One of the truly comforting things about Islam is knowing that everything happens by the Decree of Allah.  Not a leaf falls, or a bird sings, not a baby is born or a building erected without Allah’s knowledge and permission.   Allah is the creator of the universe and the author of our lives; He is responsible for the good and the bad (as we perceive it), the times of difficulty and the times of ease.  It is comforting to know with certainty that our existence is part of a well-ordered world and that life is unfolding as it should; it is a concept that brings serenity and peace.

“And certainly, We shall test you with something of fear, hunger, loss of wealth, lives and fruits, but give glad tidings to the patient ones.” (Quran 2:155)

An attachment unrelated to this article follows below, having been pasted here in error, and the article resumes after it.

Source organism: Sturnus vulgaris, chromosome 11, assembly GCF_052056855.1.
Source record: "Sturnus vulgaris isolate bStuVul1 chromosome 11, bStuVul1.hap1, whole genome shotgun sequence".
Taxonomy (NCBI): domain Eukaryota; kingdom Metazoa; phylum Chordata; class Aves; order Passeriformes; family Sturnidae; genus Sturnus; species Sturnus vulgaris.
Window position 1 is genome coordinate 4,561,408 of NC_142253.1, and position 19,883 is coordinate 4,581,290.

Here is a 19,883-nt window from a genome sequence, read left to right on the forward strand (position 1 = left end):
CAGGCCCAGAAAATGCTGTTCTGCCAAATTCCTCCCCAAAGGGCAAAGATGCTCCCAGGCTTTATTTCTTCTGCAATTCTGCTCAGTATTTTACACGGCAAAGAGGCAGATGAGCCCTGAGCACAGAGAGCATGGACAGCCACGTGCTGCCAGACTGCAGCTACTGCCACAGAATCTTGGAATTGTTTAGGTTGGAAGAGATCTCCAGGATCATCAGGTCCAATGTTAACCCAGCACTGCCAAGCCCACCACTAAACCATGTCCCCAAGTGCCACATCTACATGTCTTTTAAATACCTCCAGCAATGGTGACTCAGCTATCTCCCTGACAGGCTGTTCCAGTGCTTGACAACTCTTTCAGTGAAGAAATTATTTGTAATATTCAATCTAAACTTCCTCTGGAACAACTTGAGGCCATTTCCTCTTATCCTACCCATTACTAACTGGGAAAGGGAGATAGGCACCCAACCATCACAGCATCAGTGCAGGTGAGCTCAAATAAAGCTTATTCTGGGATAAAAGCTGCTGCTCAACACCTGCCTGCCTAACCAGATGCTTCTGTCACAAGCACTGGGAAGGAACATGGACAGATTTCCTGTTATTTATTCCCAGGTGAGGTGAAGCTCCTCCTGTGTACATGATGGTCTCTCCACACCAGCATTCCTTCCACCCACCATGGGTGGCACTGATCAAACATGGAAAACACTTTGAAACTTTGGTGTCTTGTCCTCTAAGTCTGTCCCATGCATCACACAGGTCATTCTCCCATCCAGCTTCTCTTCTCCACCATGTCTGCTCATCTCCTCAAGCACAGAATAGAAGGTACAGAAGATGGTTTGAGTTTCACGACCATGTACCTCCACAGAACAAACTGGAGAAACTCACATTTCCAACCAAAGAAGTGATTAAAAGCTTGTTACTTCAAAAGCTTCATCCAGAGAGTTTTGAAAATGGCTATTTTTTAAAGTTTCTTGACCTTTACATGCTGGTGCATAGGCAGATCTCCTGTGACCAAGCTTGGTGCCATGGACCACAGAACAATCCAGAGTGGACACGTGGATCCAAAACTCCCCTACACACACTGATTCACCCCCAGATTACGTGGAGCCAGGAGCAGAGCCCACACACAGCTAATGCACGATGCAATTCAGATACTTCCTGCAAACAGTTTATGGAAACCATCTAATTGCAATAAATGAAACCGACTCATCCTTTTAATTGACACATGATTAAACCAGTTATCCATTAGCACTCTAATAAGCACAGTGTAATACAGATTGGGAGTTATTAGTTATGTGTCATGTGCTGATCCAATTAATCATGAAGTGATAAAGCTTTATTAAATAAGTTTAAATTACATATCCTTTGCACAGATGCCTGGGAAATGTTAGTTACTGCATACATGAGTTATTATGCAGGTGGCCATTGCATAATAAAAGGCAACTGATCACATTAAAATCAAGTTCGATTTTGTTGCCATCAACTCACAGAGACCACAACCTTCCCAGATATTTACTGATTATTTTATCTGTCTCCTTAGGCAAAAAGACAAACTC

The Prophets of Allah were righteous men, filled with taqwa, yet they too were faced with trials and tribulations.  They faced their trials with patience and even gratitude and we are able to learn from their experiences.  They were persecuted by their own communities and suffered.   Prophet Noah called his people to Allah day after day, year after year for 950 years, and every day he bore their taunts and mockery until finally he could bear no more and Allah rescued Noah and the believers not only from the rising flood waters but also from the evil of the people.  Prophet Joseph was abandoned by his brothers, thrown into a well, sold into slavery and spent many many years in prison.  Like Noah he never let his faith in Allah waver.  Their taqwa was their shield.